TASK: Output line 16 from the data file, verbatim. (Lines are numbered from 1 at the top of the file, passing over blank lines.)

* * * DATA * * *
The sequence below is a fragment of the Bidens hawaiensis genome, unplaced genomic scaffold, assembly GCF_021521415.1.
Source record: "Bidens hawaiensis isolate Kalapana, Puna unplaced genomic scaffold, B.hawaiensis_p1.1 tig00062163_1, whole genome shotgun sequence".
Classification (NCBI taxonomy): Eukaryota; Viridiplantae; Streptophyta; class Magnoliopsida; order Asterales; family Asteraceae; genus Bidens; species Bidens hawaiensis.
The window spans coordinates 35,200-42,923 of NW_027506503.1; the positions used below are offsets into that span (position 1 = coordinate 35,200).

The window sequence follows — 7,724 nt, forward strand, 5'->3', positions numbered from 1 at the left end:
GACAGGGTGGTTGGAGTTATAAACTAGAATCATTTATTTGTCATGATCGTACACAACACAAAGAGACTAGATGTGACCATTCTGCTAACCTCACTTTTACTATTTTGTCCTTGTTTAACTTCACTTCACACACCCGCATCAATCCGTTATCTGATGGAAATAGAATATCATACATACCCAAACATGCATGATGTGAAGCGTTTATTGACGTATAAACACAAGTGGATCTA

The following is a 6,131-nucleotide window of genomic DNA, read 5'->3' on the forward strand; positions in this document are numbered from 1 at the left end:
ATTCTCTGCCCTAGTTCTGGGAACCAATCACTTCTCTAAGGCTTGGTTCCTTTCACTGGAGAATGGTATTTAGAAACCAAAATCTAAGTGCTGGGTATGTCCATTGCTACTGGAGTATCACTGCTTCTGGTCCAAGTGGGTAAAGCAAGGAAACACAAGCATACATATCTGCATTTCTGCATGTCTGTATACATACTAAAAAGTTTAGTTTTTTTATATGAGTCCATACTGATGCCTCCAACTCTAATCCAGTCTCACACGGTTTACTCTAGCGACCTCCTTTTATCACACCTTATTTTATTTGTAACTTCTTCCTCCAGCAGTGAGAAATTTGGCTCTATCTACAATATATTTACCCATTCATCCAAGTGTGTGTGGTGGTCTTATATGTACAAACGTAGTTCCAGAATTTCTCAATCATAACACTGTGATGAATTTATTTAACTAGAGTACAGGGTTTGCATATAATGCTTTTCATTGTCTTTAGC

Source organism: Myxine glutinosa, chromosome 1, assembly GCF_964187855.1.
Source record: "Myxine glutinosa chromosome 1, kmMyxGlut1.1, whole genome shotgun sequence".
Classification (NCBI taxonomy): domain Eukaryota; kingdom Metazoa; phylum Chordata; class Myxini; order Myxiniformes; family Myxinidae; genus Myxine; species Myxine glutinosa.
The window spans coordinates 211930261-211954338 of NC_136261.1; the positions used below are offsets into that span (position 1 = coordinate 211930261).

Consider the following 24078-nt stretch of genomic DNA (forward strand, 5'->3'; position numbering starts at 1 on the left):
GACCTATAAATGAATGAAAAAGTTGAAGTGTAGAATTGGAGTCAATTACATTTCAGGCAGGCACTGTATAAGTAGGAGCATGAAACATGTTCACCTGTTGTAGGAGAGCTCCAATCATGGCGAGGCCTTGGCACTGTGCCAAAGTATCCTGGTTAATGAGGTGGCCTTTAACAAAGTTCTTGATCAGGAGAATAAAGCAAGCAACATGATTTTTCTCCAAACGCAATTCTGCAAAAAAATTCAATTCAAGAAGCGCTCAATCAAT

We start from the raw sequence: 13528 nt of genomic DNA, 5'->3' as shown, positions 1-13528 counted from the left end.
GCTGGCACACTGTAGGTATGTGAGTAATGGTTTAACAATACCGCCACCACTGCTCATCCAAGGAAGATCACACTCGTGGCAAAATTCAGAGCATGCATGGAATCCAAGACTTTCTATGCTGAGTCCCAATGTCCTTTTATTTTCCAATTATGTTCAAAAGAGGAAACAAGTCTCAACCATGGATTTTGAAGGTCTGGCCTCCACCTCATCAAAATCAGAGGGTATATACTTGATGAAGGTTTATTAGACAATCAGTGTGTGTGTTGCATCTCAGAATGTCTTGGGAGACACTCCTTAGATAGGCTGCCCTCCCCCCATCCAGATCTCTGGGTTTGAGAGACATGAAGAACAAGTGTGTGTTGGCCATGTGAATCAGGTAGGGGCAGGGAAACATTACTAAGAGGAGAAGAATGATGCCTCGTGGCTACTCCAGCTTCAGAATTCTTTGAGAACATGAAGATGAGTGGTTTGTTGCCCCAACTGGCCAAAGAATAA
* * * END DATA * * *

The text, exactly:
GCTGGCACACTGTAGGTATGTGAGTAATGGTTTAACAATACCGCCACCACTGCTCATCCAAGGAAGATCACACTCGTGGCAAAATTCAGAGCATGCATGGAATCCAAGACTTTCTATGCTGAGTCCCAATGTCCTTTTATTTTCCAATTATGTTCAAAAGAGGAAACAAGTCTCAACCATGGATTTTGAAGGTCTGGCCTCCACCTCATCAAAATCAGAGGGTATATACTTGATGAAGGTTTATTAGACAATCAGTGTGTGTGTTGCATCTCAGAATGTCTTGGGAGACACTCCTTAGATAGGCTGCCCTCCCCCCATCCAGATCTCTGGGTTTGAGAGACATGAAGAACAAGTGTGTGTTGGCCATGTGAATCAGGTAGGGGCAGGGAAACATTACTAAGAGGAGAAGAATGATGCCTCGTGGCTACTCCAGCTTCAGAATTCTTTGAGAACATGAAGATGAGTGGTTTGTTGCCCCAACTGGCCAAAGAATAA